Figure 10.3 shows the throughput of the perception processor, the Pentium 4 and the XScale processors as well as ASIC implementations. Throughput is defined as the number of input packets processed per second and the results shown in Figure 10.3 are normalized to the throughput of the Pentium 4. The perception processor operating at 1 GHz outperforms the 2.4 GHz Pentium 4 by a factor of 1.75 (Geometric Mean). The perception processor's mean throughput is 41.4% of that of the ASIC implementations (GAU, Rowley, FIR, Rijndael). This is severely skewed by the fact that the ASIC implementations, particularly Rijndael, expend vastly more hardware resources than the perception processor. This is evident from Figure 10.2, which shows that in the case of Rijndael, the ASIC consumes more than twice the power of the perception processor. For the set GAU, Rowley and FIR, the perception processor in fact achieves on average 84.6% of the throughput of the ASIC implementation. These results clearly demonstrate the benefit of the perception architecture to the problems posed by perceptual algorithms.
Two of the benchmarks demand further explanation. FFT is the only benchmark where the Pentium outperforms the perception processor. This is due to the fact that the version of FFT used on the Pentium is based on FFTW, one of the fastest FFT libraries in existence. It uses a mixture of processor specific measurements and dynamic programming optimizations to adapt itself to the specific system it is run on. The perception processor on the other hand uses a simple radix-2 algorithm as does the XScale implementation. This is on account of the fact that FFTW is implemented as a large C library and is difficult to reimplement manually in microcode without the aid of a C compiler that targets the perception processor. XScale lacks the floating point hardware to support FFTW. The radix-2 algorithm is not particularly well suited for the perception processor since it causes bad interconnect conflicts that lead to too high an initiation interval for the main loop. In spite of these adversities the perception processor implementation achieves 64% of the performance of the Pentium at less than half its clock frequency. DSP processors typically implement a bit-reversed address space to improve the performance of FFT . The main reason for the reasonable FFT performance of the perception processor is that it uses hardware support for vector indirect accesses to implement a bit-reversed addressing mode for this application. An indirection vector that corresponds to bit-reversed array indices is kept and used from the scratch SRAM.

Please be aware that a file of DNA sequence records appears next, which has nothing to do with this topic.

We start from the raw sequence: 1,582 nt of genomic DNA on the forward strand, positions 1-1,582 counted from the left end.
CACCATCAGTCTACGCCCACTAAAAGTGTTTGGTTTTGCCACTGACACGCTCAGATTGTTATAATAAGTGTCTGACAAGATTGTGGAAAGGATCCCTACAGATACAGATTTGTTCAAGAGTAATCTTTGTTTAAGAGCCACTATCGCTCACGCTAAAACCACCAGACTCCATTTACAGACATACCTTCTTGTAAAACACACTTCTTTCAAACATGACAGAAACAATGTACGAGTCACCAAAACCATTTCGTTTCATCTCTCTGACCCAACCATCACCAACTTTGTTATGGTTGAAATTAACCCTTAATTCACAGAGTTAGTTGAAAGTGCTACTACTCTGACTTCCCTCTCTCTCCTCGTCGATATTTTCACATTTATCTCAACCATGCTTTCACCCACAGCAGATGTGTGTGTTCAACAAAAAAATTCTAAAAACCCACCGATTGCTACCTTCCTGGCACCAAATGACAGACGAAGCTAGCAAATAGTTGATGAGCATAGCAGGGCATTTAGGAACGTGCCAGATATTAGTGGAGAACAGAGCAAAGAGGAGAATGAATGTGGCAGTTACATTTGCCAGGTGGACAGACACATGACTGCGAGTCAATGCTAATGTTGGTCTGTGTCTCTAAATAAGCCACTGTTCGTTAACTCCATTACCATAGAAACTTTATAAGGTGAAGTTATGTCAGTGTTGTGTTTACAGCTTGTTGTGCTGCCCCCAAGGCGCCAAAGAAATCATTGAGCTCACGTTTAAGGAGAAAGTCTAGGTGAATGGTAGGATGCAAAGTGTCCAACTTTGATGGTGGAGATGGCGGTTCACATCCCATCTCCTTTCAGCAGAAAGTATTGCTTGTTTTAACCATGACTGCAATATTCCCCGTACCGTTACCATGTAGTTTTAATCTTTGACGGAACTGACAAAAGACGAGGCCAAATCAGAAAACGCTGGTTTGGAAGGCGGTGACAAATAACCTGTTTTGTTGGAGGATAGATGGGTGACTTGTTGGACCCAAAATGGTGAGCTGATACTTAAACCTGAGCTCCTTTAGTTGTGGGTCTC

The other outlier is Fleshtone, the benchmark on which the perception processor performs the best. Though this is a relatively simple algorithm, it involves numerous floating point operations. Since the number of operators far exceed the number of function units available on the perception processor, the dataflow graph of the algorithm was split into several small subgraphs, and multiple passes were made over an input packet (320 pixel raster line) to fully evaluate the algorithm. Numerous temporary values are generated in the process, and these are stored in the SRAMs between successive passes. The Pentium version on the other hand fully evaluates the algorithm on each pixel before moving on to the next pixel in the input packet. The floating point register stack in the x86 architecture is inadequate to capture the amount of temporary results created. This results in several unnecessary moves, exchanges, loads and stores of intermediate values. The main loop body generated by GCC contains over 80 instructions and takes more than 208 cycles on average per iteration. In the case of the perception processor, compiler controlled dataflow reduces the number of temporaries and the SRAM memory permits storage of a very large number of intermediate results - over 1600 values in six passes. Ultimately, this leads to the perception processor outperforming the Pentium by a factor of 6.4.